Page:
Travel Reference
In-Depth Information
Potable Water
One of the most persistent worries I hear from prospective travelers to Cuba is that
the water is unsafe to drink. On occasion, even local Cubans will warn travelers to
only drink bottled water, as the tap water is of poor quality. Both of these claims are
unsubstantiated. Save for a few very limited exceptions, the tap water on the island
is perfectly safe and is of similar quality to tap water in most North American cities.
Cuba has a sophisticated network of desalination plants operating around the
island as well as many extremely clean freshwater sources close to most large
cities. Moreover, a cornerstone of the revolution was the promise to provide all
citizens with clean, drinkable tap water. In any event, despite the fact that the tap
water is perfectly safe, if you still have concerns, you can always simply buy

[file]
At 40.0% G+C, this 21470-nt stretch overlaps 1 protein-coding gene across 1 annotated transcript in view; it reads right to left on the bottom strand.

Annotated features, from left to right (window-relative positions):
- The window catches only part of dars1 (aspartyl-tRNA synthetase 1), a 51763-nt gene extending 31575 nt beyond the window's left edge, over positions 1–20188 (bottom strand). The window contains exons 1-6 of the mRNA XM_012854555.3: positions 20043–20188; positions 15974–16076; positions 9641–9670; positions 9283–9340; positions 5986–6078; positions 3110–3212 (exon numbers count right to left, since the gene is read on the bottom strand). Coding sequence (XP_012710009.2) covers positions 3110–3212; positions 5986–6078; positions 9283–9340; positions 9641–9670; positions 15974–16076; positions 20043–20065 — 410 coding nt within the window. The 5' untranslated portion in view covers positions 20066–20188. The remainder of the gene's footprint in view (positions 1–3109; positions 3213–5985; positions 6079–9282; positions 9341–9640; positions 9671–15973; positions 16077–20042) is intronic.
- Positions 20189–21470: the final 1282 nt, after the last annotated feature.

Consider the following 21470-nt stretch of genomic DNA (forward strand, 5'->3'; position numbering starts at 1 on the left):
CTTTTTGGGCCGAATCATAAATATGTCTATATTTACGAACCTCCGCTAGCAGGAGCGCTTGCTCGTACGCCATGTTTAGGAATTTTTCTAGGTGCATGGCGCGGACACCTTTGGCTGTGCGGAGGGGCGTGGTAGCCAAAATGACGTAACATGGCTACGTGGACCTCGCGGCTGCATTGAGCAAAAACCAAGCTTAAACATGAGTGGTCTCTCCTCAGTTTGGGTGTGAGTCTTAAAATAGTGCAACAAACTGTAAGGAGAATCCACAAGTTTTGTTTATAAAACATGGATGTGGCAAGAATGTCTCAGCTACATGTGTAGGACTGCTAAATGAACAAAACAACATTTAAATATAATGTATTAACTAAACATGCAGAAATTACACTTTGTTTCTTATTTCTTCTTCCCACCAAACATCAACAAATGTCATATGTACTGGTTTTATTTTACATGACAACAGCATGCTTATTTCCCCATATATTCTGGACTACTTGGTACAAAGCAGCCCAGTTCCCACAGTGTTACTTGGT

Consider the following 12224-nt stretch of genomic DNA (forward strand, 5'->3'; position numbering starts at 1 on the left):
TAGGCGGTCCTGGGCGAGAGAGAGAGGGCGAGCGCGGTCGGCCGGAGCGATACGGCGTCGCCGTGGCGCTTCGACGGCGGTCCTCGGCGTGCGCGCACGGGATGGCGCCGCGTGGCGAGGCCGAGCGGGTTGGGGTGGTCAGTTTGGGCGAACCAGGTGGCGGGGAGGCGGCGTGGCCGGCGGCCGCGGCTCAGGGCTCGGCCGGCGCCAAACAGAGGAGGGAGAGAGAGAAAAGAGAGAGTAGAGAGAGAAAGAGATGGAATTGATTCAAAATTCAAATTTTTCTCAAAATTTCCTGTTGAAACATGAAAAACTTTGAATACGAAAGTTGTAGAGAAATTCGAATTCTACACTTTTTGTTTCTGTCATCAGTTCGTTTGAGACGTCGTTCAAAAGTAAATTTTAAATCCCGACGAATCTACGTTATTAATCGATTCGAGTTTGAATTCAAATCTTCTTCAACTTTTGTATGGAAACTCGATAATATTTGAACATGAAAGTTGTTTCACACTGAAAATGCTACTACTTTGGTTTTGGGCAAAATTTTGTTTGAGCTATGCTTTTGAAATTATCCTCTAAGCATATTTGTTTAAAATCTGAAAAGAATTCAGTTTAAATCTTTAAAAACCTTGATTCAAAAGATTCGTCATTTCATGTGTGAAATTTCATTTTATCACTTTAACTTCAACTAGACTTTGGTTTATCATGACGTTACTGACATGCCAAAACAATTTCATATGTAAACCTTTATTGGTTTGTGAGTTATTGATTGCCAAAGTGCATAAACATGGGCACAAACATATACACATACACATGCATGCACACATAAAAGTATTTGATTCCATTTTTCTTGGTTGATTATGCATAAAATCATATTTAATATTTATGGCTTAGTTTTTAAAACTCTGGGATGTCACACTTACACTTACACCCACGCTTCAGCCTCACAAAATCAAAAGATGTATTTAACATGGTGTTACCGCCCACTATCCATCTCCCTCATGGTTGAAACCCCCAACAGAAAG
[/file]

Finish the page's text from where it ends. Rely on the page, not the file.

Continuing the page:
bottled water in any Cuban supermarket at a very low cost. Water quality should
never be used as an excuse to avoid visiting Cuba.
On occasion, as can happen in any city, a localized boil water advisement will be
issued, usually due to construction work or a broken water main. This is rare and
the advisement is issued usually as a precaution rather than a warning.
Interesting Note: There have, in the past, been a few, very limited, cholera out-
breaks, usually affecting no more than half a dozen people, and always localized in
the extremely poor outskirts of the far eastern provinces. These were proven to
have been caused by poor sanitation within crowded living quarters rather than
contaminated water sources. So, unless you anticipate sleeping on the floor of a
crowded ghetto in a remote village located at the eastern tip of the island, you
should have no worry at all about contracting cholera.
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